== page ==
Jumbo Grade Trail

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Winding through the Virginia Hills between Washoe Lake and Virginia City is a jeep trail known as Jumbo Grade.  It is named after Jumbo, a mining town that was active for a relatively brief time early in the 20th century (approx. 1907 – 1921).  Today the area is a unit of the Bureau of Land Management, BLM, and is managed jointly with Washoe County Parks.  The jeep trail starts at a fairly new trailhead, the New Washoe City trailhead, and ends 8 miles to the east in Virginia City.

There are numerous jeep roads in the Virginia Hills that connect now-abandoned mines.  These trails are popular with ATV drivers and dirt bike riders, but can also be hiked.  The day of my hike was Memorial Day and I encountered barely a half dozen other trail users.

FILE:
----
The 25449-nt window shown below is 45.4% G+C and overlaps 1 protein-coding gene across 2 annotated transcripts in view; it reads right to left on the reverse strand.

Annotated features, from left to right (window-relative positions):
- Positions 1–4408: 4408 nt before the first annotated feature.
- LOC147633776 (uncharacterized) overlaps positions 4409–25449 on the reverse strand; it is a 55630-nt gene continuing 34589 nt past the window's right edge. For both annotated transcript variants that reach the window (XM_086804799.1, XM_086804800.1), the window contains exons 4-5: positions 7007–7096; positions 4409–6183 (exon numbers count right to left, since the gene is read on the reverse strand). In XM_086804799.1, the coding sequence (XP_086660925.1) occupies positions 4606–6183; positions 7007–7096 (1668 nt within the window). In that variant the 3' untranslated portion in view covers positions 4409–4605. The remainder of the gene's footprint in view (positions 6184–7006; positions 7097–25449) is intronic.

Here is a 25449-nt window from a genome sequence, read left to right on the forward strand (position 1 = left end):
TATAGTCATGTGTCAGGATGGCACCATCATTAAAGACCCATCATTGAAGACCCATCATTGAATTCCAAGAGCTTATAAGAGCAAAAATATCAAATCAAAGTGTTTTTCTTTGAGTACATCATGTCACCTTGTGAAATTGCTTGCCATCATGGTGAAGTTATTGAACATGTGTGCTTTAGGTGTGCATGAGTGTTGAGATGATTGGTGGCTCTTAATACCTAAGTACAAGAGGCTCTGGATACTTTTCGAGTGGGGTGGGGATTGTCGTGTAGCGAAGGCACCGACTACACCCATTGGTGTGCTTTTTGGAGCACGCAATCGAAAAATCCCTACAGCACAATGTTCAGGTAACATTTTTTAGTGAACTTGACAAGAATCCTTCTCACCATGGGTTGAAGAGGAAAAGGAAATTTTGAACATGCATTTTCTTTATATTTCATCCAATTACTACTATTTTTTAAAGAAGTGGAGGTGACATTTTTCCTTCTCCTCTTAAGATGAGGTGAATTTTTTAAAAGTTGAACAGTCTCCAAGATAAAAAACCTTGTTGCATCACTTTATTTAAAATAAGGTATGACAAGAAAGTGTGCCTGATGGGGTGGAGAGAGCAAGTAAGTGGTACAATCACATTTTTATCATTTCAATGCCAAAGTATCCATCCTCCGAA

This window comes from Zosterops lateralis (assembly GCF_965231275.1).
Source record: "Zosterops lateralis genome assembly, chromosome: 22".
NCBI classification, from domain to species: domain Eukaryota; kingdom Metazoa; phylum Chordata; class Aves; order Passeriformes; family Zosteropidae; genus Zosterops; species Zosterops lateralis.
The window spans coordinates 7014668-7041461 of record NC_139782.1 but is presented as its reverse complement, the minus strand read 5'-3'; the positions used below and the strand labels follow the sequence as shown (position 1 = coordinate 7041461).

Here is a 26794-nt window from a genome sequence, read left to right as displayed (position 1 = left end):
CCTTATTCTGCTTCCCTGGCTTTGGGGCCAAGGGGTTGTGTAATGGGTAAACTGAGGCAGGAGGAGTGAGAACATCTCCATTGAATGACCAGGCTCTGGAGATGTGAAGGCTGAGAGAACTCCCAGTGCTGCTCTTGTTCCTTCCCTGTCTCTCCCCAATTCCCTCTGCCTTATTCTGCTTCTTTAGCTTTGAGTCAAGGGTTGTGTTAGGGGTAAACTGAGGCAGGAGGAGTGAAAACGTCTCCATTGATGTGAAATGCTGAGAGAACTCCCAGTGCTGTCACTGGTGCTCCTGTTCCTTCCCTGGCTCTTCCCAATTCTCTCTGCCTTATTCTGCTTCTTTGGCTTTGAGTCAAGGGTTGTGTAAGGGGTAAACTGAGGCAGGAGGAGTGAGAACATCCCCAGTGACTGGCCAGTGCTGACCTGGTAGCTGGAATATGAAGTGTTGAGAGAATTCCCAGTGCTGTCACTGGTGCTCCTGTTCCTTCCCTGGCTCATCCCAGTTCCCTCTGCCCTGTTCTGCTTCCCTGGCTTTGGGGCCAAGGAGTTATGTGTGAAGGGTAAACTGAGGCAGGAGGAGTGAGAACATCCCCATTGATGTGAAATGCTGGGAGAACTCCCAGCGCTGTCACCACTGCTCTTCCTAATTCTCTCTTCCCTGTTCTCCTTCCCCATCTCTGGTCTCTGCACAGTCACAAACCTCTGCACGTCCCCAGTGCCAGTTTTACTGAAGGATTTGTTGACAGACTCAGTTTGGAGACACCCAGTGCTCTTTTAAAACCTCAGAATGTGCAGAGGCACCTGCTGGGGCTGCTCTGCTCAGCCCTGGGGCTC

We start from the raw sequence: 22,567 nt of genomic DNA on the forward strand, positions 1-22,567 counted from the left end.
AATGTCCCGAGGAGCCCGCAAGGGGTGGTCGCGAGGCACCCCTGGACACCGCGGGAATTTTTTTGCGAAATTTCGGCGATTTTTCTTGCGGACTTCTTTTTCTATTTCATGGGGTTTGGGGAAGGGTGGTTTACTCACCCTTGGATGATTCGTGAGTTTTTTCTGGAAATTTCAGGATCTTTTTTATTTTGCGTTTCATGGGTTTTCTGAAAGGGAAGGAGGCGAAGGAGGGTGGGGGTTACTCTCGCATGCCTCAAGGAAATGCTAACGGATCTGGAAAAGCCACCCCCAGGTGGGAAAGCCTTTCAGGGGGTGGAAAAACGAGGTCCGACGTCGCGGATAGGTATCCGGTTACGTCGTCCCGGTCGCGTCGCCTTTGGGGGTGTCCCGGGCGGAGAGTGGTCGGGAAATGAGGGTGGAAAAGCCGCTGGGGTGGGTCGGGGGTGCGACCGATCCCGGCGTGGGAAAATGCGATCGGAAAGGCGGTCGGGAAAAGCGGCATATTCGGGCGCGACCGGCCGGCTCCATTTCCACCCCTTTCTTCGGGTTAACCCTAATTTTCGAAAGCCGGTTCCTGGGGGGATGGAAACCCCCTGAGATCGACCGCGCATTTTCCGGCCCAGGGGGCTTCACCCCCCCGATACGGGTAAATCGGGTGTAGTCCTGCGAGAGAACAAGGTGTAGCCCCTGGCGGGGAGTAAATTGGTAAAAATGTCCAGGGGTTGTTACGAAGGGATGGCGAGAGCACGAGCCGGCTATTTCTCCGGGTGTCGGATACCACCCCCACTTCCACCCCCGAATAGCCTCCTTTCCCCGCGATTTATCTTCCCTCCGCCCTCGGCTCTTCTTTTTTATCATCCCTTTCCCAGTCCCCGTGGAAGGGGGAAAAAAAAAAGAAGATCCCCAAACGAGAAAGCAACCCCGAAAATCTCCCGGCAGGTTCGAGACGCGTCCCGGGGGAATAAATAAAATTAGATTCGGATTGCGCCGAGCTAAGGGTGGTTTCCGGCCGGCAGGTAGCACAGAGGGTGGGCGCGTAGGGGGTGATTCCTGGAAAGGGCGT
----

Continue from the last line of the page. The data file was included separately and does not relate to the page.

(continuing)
Highlights of my hike included views of the Virginia Hills, a surprising variety of spring wildflowers, and clear views of Slide Mountain and Mt Rose, still decorated with the remnants of the winter snow pack.

image of Slide Mountain and Mt Rose viewed from Jumbo Grade

Slide Mountain and Mt Rose viewed from Jumbo Grade

The day of my hike promised to be hot, with a high temperature in the mid 90’s, so I only set out to cover 4 or 5 miles before turning around.  On the GPS track the orange dot denotes the Jumbo Grade Trailhead, well signed from Eastlake Blvd in New Washoe City, about 15 miles south of I-80 in Reno via I-580 and Old US 395.  The trailhead is just off Jumbo Grade, and to get to Virginia City you basically go as straight as possible at all trail junctions.  About 3.4 miles from the trailhead the “straight as possible” road becomes Ophir Grade, though there are no road-naming signs at the junction.

GPS track

GPS track

Before reaching the Ophir Grade junction the road climbs steadily, with an average grade of 7%.  I believe this is the highest elevation on the way to Virginia City.  The first part of the descent is more gradual, and I followed it for about a mile before deciding I should turn around.